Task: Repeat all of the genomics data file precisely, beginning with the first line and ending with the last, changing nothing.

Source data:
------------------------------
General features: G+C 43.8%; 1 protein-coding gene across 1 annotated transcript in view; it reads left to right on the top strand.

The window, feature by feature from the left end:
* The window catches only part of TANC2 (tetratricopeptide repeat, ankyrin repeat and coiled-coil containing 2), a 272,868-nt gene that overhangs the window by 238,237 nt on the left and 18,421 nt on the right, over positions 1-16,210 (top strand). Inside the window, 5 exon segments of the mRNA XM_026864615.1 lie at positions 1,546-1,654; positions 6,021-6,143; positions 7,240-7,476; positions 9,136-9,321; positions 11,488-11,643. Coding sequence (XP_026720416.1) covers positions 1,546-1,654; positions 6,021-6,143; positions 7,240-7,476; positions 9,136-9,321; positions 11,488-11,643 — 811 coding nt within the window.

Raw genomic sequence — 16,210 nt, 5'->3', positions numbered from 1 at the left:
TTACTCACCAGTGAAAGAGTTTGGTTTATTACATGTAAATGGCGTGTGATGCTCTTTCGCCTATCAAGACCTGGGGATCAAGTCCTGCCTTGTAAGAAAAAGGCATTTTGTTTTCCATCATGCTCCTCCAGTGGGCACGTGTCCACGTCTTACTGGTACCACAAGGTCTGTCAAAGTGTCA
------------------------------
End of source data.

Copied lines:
General features: G+C 43.8%; 1 protein-coding gene across 1 annotated transcript in view; it reads left to right on the top strand.

The window, feature by feature from the left end:
* The window catches only part of TANC2 (tetratricopeptide repeat, ankyrin repeat and coiled-coil containing 2), a 272,868-nt gene that overhangs the window by 238,237 nt on the left and 18,421 nt on the right, over positions 1-16,210 (top strand). Inside the window, 5 exon segments of the mRNA XM_026864615.1 lie at positions 1,546-1,654; positions 6,021-6,143; positions 7,240-7,476; positions 9,136-9,321; positions 11,488-11,643. Coding sequence (XP_026720416.1) covers positions 1,546-1,654; positions 6,021-6,143; positions 7,240-7,476; positions 9,136-9,321; positions 11,488-11,643 — 811 coding nt within the window.

Raw genomic sequence — 16,210 nt, 5'->3', positions numbered from 1 at the left:
TTACTCACCAGTGAAAGAGTTTGGTTTATTACATGTAAATGGCGTGTGATGCTCTTTCGCCTATCAAGACCTGGGGATCAAGTCCTGCCTTGTAAGAAAAAGGCATTTTGTTTTCCATCATGCTCCTCCAGTGGGCACGTGTCCACGTCTTACTGGTACCACAAGGTCTGTCAAAGTGTCA